Return of the E&N Demands Attention
By Steve Wallace, Times Colonist, October 24th 2014
Southern Vancouver Islanders will soon see the return of the E&N Railway.
For several years, drivers, cyclists and pedestrians have been lulled into a lack of vigilance, since most of us have not seen an operational passenger train for some time. That means chances of a rail crash, particularly at level crossings, will be much greater when the train returns.
Here are some things to seriously consider before passenger trains begin to travel again between major cities on the Island. Hopefully, there will be a chance to prepare and make the public more aware of the ever-present dangers posed by level crossings. Any time is train time.
In most every year since the Second World War, more people have been killed at train tracks than in airplane crashes. We don’t always hear about deaths in railway mishaps, because they happen all over the country in many more instances, but affect smaller numbers of people than when airplanes are involved. Except for catastrophic events such as in Lac Mégantic, Que., where 47 people were killed when a runaway train exploded, rail-crossing crashes seldom merit media coverage.
It’s hard to believe, but 25 per cent of drivers who hit a train actually hit the middle of the train. What’s even more mystifying is that the train could be moving or stationary at the time of impact.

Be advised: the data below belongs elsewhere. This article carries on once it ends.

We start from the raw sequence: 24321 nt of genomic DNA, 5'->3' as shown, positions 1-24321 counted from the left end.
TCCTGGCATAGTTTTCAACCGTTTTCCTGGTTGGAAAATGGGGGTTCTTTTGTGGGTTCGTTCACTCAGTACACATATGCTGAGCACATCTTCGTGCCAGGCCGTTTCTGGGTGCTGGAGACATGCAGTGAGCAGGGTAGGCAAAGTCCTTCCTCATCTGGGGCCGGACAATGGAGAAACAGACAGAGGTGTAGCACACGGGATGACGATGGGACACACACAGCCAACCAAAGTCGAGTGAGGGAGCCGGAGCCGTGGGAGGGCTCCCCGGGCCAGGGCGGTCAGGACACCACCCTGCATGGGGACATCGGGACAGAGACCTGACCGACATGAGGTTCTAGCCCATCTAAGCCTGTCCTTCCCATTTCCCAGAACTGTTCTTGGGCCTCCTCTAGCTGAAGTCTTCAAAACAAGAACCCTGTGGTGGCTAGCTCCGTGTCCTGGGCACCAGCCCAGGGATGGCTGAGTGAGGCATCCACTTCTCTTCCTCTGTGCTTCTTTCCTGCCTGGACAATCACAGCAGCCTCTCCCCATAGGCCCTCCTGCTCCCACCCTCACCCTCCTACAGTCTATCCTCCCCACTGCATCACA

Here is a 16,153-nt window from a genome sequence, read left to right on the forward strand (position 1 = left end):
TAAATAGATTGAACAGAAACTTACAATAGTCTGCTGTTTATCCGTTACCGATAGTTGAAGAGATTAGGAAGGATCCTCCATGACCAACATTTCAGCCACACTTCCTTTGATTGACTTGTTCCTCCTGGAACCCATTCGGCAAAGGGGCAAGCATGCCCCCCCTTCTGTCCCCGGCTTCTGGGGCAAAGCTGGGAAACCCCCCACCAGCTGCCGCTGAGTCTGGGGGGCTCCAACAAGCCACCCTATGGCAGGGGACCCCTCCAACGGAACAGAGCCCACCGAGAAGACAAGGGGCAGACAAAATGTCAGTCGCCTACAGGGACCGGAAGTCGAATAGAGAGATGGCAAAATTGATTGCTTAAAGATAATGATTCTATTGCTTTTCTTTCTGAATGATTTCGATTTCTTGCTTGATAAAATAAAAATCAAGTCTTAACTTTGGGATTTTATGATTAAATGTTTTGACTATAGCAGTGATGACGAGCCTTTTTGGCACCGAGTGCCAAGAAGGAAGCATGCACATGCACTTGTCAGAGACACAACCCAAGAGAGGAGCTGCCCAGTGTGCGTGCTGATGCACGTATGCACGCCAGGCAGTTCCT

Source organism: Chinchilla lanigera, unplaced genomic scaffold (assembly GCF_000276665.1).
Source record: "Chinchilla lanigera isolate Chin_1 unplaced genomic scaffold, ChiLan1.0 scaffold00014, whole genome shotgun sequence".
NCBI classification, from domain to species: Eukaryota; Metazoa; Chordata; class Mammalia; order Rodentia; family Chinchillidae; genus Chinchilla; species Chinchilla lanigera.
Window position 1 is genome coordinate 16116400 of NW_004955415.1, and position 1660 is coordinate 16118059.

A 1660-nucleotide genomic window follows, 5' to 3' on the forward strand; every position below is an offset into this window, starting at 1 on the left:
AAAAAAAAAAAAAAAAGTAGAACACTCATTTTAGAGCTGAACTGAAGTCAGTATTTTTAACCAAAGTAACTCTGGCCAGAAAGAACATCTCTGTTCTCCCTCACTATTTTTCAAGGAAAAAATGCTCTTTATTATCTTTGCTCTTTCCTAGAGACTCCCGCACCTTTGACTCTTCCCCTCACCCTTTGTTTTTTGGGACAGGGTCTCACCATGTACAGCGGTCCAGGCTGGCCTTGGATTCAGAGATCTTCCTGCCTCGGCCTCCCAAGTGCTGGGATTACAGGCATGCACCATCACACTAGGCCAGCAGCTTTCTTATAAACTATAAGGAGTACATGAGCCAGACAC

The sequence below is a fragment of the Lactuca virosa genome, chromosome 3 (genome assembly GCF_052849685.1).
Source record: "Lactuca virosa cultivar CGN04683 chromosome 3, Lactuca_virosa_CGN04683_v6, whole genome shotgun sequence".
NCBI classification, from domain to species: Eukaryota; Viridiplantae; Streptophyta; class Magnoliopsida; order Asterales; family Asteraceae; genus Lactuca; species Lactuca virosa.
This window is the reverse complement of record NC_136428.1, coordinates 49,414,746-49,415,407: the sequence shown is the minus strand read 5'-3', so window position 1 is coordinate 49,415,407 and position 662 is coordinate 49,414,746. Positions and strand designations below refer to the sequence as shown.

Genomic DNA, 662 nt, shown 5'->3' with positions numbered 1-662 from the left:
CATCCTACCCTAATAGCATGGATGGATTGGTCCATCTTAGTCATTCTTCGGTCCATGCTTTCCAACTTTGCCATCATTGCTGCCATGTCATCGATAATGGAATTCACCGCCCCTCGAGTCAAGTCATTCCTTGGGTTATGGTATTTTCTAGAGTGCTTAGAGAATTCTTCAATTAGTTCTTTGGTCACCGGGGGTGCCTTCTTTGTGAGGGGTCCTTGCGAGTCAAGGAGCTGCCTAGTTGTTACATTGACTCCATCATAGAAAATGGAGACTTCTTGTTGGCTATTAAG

There are some theories that may explain this odd statistic. Many drivers do not look up at elevated rail crossings, which may be difficult to see in foggy and snowy conditions. Many railway companies still have not put reflectors on the sides of their railcars.
Many drivers do not open their windows at railway tracks to hear what they may not be able to see, namely a train. Most professional drivers do this as a matter of habit prior to crossing railway tracks. All drivers should do the same.
The greater the number of control devices at railway crossing, the higher the crash rate, which seems unbelievable. Uncontrolled rail crossings see fewer crashes than those with warning lights, gates and advance-warning road markings.
When people are asked to estimate the speed of an oncoming train, they consistently guess a speed about half the train’s actual speed. This results in many drivers, pedestrians and cyclists attempting to race the train to the crossing.
When threatened by a train bearing down on a disabled vehicle on the tracks, people run away from the train, instead of running toward the train at a 45-degree angle so as not to be hit by flying debris.
It takes 18 football fields to stop a train travelling at 90 km/h. Trains can’t take evasive action to avoid a crash. It’s up to us to be more aware of the increased frequency of passenger-train travel in our communities.
Those who have lobbied and worked so hard to reinstitute passenger rail travel on Vancouver Island should be congratulated. The more people who travel by train, the fewer vehicles on the road at peak travel times. Tourism is enhanced when train travel is a viable option.
Whenever I speak with veteran railroaders, they warn of the increased likelihood of death and serious injury when passenger train travel is re-introduced after a long absence. Let’s not make the same mistake here on the Island. A significant public-safety education program should accompany the return of the trains.
Steve Wallace is the owner of Joan Wallace Driving School on Vancouver Island. He is the former vice-president of the Driving Schools Association of the Americas, a registered B.C. teacher and a University of Manitoba graduate.
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